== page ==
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Foods likely to keep your A1c and Insulin level low

We all have unique glucose responses to food, so there's no perfect metabolic ingredient list. But these low-glycemic foods are a great place to start.

Related articleHow a CGM can help you find your optimal diet and lower blood sugar

In addition, how we consume a food can impact its metabolic response: For example, if we pair it with fat, protein, or fiber. The order in which we eat things matters, too—having fat or protein before carbs can help blunt a spike. Consuming vinegar or cinnamon before or with a meal can also lower the glucose response.

Many diet approaches can support metabolically healthy eating. We don’t endorse any particular diet because we recognize that each of us reacts differently to food, and that many factors influence what we eat. 

However, we can identify several foods that are unlikely to spike your glucose. Here’s a starter list of things you can try, and if you have a continuous glucose monitor or use other methods to test your blood sugar, see how you respond. Even if you can’t measure your response, this is an excellent list to build your individual diet around. 



  • Artichoke

  • Arugula

  • Asparagus

  • Avocado

  • Bok choy

  • Broccoli

  • Broccolini

  • Brussels sprouts

  • Cabbage

  • Carrots

  • Cauliflower

  • Celery

  • Celery root

  • Chard

  • Collards

  • Cucumber

  • Eggplant

  • Endive

  • Fennel

  • Green beans

  • Hearts of palm

  • Jicama

  • Kale

  • Kohlrabi

  • Leeks

  • Lettuce of all varieties

  • Mushrooms

  • Mustard greens

  • Okra

  • Onion

  • Peppers

  • Pumpkin

  • Radishes

  • Rapini (broccoli raab)

  • Rhubarb

  • Rutabaga

  • Snow peas and snap peas

  • Spinach

  • Sprouts

  • Summer squash

  • Tomatillos

  • Tomato

  • Turnip

  • Turnip greens

  • Zucchini




  • Blackberries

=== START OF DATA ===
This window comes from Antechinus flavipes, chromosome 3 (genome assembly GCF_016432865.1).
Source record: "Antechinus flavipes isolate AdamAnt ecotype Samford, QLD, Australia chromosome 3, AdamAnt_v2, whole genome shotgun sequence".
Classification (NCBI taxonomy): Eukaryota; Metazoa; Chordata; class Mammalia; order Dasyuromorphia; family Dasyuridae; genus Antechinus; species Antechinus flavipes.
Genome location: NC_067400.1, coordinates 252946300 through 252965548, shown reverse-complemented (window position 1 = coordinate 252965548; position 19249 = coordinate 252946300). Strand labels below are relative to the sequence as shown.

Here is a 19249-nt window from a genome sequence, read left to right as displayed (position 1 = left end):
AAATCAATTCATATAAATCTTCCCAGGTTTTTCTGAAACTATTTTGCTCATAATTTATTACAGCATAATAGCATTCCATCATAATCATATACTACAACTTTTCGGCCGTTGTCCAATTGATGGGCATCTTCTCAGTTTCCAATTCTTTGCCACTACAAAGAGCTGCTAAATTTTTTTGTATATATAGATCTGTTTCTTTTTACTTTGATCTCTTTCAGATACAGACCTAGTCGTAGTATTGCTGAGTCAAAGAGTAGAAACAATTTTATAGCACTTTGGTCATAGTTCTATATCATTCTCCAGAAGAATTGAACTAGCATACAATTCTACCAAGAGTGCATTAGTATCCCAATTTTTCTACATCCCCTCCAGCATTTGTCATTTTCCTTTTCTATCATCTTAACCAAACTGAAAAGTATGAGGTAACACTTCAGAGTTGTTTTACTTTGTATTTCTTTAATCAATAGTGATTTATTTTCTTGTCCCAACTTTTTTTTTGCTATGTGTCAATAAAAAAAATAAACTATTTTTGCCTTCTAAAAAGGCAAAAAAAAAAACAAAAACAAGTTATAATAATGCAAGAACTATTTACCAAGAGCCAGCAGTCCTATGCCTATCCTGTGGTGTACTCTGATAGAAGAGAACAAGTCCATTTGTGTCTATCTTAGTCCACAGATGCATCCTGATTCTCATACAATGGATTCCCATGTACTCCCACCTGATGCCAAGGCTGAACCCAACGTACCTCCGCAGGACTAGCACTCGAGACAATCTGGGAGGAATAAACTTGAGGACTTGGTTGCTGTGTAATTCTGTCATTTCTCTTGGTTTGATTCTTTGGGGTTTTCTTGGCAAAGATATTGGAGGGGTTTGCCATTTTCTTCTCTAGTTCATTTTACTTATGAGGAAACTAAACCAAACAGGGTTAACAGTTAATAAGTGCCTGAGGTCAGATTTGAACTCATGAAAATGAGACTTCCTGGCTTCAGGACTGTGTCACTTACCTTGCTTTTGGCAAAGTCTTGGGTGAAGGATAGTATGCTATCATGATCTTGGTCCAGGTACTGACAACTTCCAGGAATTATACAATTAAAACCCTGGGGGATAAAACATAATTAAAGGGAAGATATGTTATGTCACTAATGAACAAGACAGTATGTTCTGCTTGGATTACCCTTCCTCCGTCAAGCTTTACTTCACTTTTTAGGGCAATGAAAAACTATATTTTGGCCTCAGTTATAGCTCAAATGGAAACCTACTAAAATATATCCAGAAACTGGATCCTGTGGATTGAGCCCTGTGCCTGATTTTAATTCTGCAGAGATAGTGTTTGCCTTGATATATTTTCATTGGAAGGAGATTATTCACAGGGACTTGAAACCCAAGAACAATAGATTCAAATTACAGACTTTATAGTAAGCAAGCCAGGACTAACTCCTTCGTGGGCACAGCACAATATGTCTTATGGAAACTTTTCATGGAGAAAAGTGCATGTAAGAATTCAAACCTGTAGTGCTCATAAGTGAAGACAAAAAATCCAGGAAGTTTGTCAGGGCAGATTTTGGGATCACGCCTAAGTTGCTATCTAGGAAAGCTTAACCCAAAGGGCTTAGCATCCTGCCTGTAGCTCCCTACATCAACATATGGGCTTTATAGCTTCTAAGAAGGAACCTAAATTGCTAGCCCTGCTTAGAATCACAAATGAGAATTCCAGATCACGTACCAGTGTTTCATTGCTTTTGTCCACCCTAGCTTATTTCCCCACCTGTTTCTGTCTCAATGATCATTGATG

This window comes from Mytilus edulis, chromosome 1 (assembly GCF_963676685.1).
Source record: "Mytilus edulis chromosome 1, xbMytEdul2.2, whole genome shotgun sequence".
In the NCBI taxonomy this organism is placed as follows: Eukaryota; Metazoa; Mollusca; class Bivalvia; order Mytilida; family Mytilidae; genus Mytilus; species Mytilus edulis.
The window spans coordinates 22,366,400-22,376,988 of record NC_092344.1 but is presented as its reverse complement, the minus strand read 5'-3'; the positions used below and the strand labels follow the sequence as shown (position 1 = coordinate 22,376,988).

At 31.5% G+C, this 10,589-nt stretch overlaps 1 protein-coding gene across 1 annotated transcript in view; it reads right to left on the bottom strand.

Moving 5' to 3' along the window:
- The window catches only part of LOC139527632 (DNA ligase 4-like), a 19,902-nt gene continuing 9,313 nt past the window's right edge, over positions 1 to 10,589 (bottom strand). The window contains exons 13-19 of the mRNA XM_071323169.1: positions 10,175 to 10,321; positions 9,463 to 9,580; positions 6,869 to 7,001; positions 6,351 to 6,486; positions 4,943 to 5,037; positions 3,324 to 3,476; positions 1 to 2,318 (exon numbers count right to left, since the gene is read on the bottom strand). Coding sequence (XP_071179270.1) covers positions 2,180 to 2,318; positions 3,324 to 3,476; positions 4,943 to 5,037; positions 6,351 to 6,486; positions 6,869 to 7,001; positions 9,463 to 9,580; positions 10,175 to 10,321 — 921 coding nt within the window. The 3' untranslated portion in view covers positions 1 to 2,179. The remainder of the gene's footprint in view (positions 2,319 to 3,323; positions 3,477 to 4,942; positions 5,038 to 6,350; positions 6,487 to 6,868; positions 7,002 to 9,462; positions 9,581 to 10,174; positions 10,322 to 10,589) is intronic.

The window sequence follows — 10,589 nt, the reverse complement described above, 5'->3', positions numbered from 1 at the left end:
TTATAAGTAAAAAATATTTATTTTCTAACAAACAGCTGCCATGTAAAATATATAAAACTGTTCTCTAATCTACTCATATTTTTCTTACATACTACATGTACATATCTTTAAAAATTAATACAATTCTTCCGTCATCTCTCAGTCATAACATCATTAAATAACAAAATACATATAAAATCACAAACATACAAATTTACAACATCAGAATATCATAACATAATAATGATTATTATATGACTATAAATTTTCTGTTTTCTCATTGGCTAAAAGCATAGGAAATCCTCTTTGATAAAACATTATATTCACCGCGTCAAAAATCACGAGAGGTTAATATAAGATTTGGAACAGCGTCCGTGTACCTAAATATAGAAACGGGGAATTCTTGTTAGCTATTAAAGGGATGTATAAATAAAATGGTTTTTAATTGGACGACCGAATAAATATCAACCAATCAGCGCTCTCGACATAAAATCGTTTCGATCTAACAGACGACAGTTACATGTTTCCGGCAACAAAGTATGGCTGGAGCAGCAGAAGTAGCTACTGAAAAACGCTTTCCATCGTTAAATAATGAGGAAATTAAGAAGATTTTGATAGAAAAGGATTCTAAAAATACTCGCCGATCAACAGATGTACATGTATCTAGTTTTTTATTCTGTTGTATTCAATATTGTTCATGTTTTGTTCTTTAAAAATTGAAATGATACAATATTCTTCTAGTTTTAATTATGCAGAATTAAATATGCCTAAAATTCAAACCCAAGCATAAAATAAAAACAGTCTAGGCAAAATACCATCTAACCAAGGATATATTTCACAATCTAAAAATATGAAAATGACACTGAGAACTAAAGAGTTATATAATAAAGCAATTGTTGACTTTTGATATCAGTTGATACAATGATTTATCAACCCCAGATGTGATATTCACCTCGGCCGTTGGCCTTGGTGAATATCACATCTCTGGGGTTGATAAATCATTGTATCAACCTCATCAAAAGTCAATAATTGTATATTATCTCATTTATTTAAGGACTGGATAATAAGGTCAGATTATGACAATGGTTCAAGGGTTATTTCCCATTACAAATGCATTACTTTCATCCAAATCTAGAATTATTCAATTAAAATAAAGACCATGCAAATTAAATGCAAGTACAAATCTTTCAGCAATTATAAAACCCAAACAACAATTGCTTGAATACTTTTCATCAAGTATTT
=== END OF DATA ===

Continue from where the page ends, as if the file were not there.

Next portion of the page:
• Blueberries

  • Raspberries

  • Strawberries

  • Coconut

  • Lemon

  • Lime

  • Orange

  • Kiwi

Related article: Why fructose is bad for metabolic health

 Eggs and Dairy

If you choose to eat dairy, fermented is best; also,

aim for whole-fat and organic. If you use dairy

alternatives, avoid sweetened varieties and oat milk.


  • Eggs (go for organic, cage-free)

  • Kefir

  • Plain unsweetened Greek yogurt

  • Cottage cheese

  • Butter

  • Ghee

  • Sour cream

  • Unsweetened nut, seed, and bean milks (excluding oat or rice milk) 

  • Unsweetened non-dairy yogurt (excluding oat)

Related article: What we know about dairy and blood sugar

Nuts and Seeds

These are a great way to add fat, protein, and micronutrients to any meal or to have as a healthy snack. 

Beans and legumes

Particularly when paired with fat, beans and legumes can be a great source of fiber and protein without a significant spike. That said, some people have a substantial response to beans. Tofu is generally a good choice for not spiking glucose. 

  • Chickpeas

  • Lentils

  • Black beans

  • Kidney beans

  • Soybeans (edamame)

  • Pinto beans

  • Tofu

Meat and Fish

If you eat animal products, look for organic, grass-fed, antibiotic- and hormone-free options, which have higher omega-3s, including (but not limited to): 

  •  Beef

  • Lamb

  • Game meats

For seafood, try wild-caught, small fish, such as:

  • Sardines

  • Anchovies

  • Salmon

Oils, Fats, and Sauces

Avoid refined seed oils, which have damaging linoleic acids. Nut butters and spreads like tahini can be excellent sources of fat and protein to pair with other foods.

  • Tahini

  • Nut butters

  • Aioli

  • Guacamole

  • Pesto

  • Coconut oil

  • Olive oil

  • Avocado oil

  • MCT oil

Flavorings and Treats

  • Extra Dark Chocolate (88% or higher is a good choice)

  • Cocoa powder

Remember, everyone’s ideal metabolic diet is different. There’s no guarantee that any of these items will produce a low glycemic response for you. However, focusing on whole, unprocessed foods and avoiding added sugars are the cornerstones of optimal metabolic health.

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Many berries tend to work well for people, while starchy fruits (such as bananas) and high-sugar fruits like dates may lead to a blood-sugar spike. Citrus is a great flavor addition to any dish. Generally, fruit paired with fat and protein (like nut butters or full-fat unsweetened yogurt) and additional fiber (chia seeds or flaxseeds) can help blunt a spike from fruit. Also, portion size matters—keep them small as you learn how your body reacts.

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